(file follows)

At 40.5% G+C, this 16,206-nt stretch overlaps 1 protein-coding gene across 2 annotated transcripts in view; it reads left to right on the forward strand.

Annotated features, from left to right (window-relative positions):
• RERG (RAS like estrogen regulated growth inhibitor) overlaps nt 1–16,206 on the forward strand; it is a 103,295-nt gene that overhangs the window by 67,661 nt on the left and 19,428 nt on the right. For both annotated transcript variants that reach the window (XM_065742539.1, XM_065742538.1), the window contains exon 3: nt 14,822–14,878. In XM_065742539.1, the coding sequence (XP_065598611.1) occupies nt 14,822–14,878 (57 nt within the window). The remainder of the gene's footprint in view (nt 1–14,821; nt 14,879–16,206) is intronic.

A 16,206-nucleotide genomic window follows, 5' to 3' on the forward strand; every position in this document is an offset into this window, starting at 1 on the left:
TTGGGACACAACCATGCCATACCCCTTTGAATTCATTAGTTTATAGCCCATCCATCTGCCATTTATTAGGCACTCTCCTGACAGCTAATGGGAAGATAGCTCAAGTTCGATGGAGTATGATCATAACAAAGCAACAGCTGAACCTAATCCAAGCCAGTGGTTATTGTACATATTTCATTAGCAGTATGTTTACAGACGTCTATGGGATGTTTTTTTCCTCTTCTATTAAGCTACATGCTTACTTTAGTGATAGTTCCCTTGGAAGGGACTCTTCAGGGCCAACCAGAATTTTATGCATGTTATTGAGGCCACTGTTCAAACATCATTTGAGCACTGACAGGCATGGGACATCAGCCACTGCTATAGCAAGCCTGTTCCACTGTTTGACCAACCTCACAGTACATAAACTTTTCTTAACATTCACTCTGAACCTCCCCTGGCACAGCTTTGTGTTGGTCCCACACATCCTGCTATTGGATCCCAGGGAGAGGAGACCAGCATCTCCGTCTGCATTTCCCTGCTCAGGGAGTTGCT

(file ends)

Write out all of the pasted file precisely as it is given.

At 40.5% G+C, this 16,206-nt stretch overlaps 1 protein-coding gene across 2 annotated transcripts in view; it reads left to right on the forward strand.

Annotated features, from left to right (window-relative positions):
• RERG (RAS like estrogen regulated growth inhibitor) overlaps nt 1–16,206 on the forward strand; it is a 103,295-nt gene that overhangs the window by 67,661 nt on the left and 19,428 nt on the right. For both annotated transcript variants that reach the window (XM_065742539.1, XM_065742538.1), the window contains exon 3: nt 14,822–14,878. In XM_065742539.1, the coding sequence (XP_065598611.1) occupies nt 14,822–14,878 (57 nt within the window). The remainder of the gene's footprint in view (nt 1–14,821; nt 14,879–16,206) is intronic.

A 16,206-nucleotide genomic window follows, 5' to 3' on the forward strand; every position in this document is an offset into this window, starting at 1 on the left:
TTGGGACACAACCATGCCATACCCCTTTGAATTCATTAGTTTATAGCCCATCCATCTGCCATTTATTAGGCACTCTCCTGACAGCTAATGGGAAGATAGCTCAAGTTCGATGGAGTATGATCATAACAAAGCAACAGCTGAACCTAATCCAAGCCAGTGGTTATTGTACATATTTCATTAGCAGTATGTTTACAGACGTCTATGGGATGTTTTTTTCCTCTTCTATTAAGCTACATGCTTACTTTAGTGATAGTTCCCTTGGAAGGGACTCTTCAGGGCCAACCAGAATTTTATGCATGTTATTGAGGCCACTGTTCAAACATCATTTGAGCACTGACAGGCATGGGACATCAGCCACTGCTATAGCAAGCCTGTTCCACTGTTTGACCAACCTCACAGTACATAAACTTTTCTTAACATTCACTCTGAACCTCCCCTGGCACAGCTTTGTGTTGGTCCCACACATCCTGCTATTGGATCCCAGGGAGAGGAGACCAGCATCTCCGTCTGCATTTCCCTGCTCAGGGAGTTGCT